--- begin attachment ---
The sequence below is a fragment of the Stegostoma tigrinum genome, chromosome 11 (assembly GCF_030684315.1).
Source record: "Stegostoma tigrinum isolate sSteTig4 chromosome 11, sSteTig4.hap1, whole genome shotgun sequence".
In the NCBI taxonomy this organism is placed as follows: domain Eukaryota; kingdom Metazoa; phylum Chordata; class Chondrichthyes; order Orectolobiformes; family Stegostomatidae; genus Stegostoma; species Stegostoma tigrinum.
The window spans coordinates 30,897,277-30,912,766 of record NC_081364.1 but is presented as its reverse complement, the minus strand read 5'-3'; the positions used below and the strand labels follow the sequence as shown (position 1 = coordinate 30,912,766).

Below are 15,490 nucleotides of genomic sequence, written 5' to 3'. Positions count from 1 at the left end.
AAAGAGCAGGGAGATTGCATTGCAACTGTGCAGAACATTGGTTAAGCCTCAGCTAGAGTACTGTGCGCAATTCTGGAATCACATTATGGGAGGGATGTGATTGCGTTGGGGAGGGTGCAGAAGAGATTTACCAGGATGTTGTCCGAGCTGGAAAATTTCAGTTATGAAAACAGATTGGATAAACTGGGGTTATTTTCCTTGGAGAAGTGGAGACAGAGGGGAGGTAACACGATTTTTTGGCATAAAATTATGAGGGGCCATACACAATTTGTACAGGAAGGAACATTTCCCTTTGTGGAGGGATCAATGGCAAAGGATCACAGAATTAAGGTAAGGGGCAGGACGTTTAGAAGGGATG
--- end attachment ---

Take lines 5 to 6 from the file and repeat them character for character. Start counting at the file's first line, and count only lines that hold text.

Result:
Below are 15,490 nucleotides of genomic sequence, written 5' to 3'. Positions count from 1 at the left end.
AAAGAGCAGGGAGATTGCATTGCAACTGTGCAGAACATTGGTTAAGCCTCAGCTAGAGTACTGTGCGCAATTCTGGAATCACATTATGGGAGGGATGTGATTGCGTTGGGGAGGGTGCAGAAGAGATTTACCAGGATGTTGTCCGAGCTGGAAAATTTCAGTTATGAAAACAGATTGGATAAACTGGGGTTATTTTCCTTGGAGAAGTGGAGACAGAGGGGAGGTAACACGATTTTTTGGCATAAAATTATGAGGGGCCATACACAATTTGTACAGGAAGGAACATTTCCCTTTGTGGAGGGATCAATGGCAAAGGATCACAGAATTAAGGTAAGGGGCAGGACGTTTAGAAGGGATG